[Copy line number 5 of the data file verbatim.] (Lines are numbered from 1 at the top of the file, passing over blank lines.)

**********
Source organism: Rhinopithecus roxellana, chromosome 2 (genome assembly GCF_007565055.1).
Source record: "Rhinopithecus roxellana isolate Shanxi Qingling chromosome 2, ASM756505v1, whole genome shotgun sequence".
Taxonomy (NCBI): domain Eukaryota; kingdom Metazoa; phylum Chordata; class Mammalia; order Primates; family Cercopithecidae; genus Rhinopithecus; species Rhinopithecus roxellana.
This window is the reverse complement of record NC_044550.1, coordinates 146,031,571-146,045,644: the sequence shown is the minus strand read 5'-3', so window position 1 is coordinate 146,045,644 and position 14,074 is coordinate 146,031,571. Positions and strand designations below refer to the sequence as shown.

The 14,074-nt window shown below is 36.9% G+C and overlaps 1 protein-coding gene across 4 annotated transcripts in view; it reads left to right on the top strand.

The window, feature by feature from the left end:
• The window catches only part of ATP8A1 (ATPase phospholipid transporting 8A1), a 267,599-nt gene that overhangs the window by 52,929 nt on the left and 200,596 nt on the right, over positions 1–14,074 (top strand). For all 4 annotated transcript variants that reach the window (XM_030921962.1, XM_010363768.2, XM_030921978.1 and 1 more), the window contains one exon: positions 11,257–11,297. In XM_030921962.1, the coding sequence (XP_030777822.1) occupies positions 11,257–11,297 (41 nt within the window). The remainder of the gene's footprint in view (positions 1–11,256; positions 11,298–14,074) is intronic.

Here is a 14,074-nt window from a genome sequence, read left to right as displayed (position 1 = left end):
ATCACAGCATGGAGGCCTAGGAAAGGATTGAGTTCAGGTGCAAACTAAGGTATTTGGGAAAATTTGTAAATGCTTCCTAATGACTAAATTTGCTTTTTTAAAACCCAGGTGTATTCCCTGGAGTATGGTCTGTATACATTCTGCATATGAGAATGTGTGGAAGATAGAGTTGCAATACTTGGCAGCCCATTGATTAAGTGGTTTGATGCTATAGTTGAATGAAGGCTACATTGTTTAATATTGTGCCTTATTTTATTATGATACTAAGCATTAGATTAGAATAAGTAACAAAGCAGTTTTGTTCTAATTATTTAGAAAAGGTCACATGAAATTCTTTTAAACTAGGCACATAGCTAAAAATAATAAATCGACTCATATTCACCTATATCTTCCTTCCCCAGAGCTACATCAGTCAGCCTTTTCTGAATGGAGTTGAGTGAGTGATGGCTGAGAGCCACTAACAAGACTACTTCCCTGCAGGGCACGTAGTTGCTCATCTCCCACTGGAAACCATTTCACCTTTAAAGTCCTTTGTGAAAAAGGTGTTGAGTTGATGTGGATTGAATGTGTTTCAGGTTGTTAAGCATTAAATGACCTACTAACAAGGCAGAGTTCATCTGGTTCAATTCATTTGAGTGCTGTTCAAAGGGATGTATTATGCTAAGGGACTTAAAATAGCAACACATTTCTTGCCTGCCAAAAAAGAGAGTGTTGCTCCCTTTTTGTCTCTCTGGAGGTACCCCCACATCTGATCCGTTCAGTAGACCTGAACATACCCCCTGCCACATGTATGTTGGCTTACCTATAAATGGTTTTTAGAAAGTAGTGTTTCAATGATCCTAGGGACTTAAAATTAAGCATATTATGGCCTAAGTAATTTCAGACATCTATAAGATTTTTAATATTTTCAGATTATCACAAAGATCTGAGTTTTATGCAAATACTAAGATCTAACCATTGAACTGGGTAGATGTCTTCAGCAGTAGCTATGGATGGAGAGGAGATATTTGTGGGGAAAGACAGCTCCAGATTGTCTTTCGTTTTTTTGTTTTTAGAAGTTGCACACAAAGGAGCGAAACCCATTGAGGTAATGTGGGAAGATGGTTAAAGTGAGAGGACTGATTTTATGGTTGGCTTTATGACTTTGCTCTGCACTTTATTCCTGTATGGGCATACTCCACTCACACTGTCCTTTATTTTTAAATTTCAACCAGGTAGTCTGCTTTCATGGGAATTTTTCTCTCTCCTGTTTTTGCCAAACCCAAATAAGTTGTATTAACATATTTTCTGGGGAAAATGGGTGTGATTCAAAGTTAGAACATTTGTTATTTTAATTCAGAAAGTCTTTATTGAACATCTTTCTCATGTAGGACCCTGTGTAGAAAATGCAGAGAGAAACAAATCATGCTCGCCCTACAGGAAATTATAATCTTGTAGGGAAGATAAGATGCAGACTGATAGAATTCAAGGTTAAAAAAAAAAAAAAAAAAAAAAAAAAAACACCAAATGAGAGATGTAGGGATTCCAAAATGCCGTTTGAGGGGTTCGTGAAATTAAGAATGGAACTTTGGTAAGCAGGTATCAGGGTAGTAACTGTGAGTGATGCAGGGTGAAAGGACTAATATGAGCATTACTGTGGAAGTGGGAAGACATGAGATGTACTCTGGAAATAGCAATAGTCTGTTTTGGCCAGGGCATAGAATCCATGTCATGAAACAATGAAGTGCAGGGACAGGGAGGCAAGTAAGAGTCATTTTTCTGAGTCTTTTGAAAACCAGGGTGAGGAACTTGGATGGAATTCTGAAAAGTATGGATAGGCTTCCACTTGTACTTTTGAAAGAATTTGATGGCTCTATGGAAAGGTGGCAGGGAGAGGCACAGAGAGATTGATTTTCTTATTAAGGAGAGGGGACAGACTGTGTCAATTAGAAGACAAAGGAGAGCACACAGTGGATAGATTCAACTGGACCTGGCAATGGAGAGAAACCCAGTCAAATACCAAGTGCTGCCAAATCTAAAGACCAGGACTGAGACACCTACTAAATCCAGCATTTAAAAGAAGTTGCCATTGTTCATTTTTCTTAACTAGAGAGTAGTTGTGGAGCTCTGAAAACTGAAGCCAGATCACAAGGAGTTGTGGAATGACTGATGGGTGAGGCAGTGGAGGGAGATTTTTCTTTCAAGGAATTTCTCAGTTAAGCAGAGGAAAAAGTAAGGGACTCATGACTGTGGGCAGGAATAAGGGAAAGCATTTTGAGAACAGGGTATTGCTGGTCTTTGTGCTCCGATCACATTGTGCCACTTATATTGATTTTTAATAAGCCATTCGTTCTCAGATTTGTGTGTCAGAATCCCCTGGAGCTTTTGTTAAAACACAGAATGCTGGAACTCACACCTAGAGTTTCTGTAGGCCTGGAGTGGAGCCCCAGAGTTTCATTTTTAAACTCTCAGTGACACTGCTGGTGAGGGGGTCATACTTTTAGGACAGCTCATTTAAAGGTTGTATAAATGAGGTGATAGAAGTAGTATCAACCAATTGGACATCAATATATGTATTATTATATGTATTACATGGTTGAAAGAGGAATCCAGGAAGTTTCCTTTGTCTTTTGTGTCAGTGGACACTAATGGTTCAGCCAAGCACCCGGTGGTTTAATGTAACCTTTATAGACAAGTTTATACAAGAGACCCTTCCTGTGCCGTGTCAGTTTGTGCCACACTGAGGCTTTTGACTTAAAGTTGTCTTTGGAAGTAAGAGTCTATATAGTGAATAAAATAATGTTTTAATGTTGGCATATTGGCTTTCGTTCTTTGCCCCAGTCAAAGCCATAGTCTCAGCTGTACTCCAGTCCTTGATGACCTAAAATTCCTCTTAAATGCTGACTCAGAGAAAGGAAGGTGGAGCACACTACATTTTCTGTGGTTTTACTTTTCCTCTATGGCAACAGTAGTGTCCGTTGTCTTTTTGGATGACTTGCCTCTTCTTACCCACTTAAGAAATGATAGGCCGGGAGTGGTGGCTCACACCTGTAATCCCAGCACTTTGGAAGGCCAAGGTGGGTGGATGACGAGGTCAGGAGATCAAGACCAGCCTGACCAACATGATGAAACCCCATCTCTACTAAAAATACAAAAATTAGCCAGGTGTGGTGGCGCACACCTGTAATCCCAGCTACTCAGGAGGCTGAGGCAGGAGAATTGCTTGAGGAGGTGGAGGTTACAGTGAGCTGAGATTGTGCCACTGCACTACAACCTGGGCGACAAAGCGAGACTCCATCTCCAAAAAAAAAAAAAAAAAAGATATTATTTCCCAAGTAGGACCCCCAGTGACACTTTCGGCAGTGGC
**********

The 14,074-nt window shown below is 36.9% G+C and overlaps 1 protein-coding gene across 4 annotated transcripts in view; it reads left to right on the top strand.